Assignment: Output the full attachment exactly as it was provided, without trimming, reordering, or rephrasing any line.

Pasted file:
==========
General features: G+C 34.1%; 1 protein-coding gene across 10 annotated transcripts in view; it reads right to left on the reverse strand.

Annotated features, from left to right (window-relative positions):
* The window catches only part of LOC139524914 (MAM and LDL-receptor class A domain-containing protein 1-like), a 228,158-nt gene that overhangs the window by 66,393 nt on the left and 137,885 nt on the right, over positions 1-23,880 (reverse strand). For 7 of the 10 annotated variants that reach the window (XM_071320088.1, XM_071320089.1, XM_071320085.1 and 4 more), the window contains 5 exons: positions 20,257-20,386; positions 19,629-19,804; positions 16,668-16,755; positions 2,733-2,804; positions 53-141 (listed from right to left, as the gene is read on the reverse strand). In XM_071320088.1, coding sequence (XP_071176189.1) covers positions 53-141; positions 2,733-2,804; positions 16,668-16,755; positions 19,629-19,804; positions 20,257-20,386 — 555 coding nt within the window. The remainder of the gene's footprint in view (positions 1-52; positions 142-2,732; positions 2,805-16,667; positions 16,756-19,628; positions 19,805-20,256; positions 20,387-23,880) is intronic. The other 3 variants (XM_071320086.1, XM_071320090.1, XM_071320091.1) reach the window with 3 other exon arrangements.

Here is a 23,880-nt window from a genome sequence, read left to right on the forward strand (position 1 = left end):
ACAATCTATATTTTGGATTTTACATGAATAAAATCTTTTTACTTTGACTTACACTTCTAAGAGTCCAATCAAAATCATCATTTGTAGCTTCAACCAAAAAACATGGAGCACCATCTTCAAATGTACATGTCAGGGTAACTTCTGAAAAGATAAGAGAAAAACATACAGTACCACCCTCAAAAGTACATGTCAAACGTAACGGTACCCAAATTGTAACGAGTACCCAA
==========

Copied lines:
General features: G+C 34.1%; 1 protein-coding gene across 10 annotated transcripts in view; it reads right to left on the reverse strand.

Annotated features, from left to right (window-relative positions):
* The window catches only part of LOC139524914 (MAM and LDL-receptor class A domain-containing protein 1-like), a 228,158-nt gene that overhangs the window by 66,393 nt on the left and 137,885 nt on the right, over positions 1-23,880 (reverse strand). For 7 of the 10 annotated variants that reach the window (XM_071320088.1, XM_071320089.1, XM_071320085.1 and 4 more), the window contains 5 exons: positions 20,257-20,386; positions 19,629-19,804; positions 16,668-16,755; positions 2,733-2,804; positions 53-141 (listed from right to left, as the gene is read on the reverse strand). In XM_071320088.1, coding sequence (XP_071176189.1) covers positions 53-141; positions 2,733-2,804; positions 16,668-16,755; positions 19,629-19,804; positions 20,257-20,386 — 555 coding nt within the window. The remainder of the gene's footprint in view (positions 1-52; positions 142-2,732; positions 2,805-16,667; positions 16,756-19,628; positions 19,805-20,256; positions 20,387-23,880) is intronic. The other 3 variants (XM_071320086.1, XM_071320090.1, XM_071320091.1) reach the window with 3 other exon arrangements.

Here is a 23,880-nt window from a genome sequence, read left to right on the forward strand (position 1 = left end):
ACAATCTATATTTTGGATTTTACATGAATAAAATCTTTTTACTTTGACTTACACTTCTAAGAGTCCAATCAAAATCATCATTTGTAGCTTCAACCAAAAAACATGGAGCACCATCTTCAAATGTACATGTCAGGGTAACTTCTGAAAAGATAAGAGAAAAACATACAGTACCACCCTCAAAAGTACATGTCAAACGTAACGGTACCCAAATTGTAACGAGTACCCAA